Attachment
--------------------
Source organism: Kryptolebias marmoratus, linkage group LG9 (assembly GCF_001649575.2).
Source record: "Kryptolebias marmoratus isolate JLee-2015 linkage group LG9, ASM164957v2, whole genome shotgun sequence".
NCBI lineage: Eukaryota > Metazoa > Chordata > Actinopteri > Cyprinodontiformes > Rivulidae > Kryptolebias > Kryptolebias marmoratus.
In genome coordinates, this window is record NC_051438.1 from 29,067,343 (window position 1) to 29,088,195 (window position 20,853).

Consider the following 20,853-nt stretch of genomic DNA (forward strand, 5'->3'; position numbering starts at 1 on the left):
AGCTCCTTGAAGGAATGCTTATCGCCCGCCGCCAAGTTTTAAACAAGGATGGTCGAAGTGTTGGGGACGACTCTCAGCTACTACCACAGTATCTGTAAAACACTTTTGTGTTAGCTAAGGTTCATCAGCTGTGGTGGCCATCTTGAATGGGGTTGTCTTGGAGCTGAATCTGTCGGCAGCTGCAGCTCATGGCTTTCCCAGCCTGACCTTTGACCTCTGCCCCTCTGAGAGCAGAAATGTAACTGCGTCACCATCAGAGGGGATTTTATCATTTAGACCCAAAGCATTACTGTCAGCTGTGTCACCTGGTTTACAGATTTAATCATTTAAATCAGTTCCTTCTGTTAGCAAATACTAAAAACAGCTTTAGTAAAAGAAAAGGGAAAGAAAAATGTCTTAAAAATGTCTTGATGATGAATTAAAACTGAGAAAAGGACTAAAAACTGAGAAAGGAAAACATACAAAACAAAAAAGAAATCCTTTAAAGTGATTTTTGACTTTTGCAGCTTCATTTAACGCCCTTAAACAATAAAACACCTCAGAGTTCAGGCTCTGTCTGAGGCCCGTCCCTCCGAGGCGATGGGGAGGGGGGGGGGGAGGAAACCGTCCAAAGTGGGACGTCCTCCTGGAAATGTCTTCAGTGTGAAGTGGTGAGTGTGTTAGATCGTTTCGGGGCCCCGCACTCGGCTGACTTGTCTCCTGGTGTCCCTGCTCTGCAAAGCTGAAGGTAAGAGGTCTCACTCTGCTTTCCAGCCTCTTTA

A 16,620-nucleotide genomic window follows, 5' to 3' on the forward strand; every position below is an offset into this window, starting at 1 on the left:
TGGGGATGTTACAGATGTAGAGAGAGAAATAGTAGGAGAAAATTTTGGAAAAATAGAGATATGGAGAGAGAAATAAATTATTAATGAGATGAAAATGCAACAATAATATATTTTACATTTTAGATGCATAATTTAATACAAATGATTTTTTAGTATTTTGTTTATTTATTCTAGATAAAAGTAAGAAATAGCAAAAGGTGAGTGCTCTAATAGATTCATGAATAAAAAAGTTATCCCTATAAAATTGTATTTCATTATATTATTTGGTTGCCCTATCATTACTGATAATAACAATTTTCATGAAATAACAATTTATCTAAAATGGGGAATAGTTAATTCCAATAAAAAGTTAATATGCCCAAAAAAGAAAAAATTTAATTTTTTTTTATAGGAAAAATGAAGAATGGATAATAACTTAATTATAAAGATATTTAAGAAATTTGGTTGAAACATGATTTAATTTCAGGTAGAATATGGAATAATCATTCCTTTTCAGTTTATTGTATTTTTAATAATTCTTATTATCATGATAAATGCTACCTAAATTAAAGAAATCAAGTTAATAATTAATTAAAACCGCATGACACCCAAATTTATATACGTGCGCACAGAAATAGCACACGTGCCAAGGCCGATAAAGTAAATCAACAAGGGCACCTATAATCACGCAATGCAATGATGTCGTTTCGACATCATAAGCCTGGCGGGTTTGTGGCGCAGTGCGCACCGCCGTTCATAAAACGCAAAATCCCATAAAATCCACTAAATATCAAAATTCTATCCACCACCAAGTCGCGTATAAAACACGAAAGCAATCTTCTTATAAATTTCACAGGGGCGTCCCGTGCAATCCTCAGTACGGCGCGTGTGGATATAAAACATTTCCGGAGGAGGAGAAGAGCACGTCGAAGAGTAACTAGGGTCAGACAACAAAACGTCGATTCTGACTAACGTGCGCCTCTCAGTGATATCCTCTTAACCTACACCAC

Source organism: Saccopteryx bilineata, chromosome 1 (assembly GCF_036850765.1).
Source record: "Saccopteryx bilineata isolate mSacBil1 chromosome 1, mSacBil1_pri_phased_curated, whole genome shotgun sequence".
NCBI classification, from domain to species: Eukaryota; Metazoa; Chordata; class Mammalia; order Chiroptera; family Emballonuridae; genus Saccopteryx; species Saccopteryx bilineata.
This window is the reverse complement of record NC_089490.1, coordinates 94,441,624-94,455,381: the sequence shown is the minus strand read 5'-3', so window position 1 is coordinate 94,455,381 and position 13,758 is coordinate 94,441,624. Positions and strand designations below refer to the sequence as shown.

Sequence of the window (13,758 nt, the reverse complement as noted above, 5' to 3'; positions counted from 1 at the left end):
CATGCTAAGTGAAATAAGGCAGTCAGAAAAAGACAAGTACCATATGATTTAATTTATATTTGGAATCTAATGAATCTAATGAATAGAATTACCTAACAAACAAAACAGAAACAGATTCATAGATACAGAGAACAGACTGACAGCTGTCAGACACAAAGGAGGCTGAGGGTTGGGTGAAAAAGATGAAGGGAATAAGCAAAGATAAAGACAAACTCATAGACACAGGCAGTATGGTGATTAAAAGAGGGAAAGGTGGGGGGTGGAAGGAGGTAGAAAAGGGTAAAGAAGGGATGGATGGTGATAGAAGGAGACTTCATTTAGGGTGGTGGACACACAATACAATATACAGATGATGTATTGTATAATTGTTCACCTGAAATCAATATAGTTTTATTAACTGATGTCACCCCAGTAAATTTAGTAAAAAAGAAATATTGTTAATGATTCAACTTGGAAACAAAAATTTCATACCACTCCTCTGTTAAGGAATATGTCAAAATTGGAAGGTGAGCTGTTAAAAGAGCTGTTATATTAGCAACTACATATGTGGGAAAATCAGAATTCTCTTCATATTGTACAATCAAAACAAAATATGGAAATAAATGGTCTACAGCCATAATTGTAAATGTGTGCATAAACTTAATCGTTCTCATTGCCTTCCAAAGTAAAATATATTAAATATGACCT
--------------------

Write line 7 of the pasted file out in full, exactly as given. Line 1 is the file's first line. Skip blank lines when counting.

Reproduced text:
A 16,620-nucleotide genomic window follows, 5' to 3' on the forward strand; every position below is an offset into this window, starting at 1 on the left: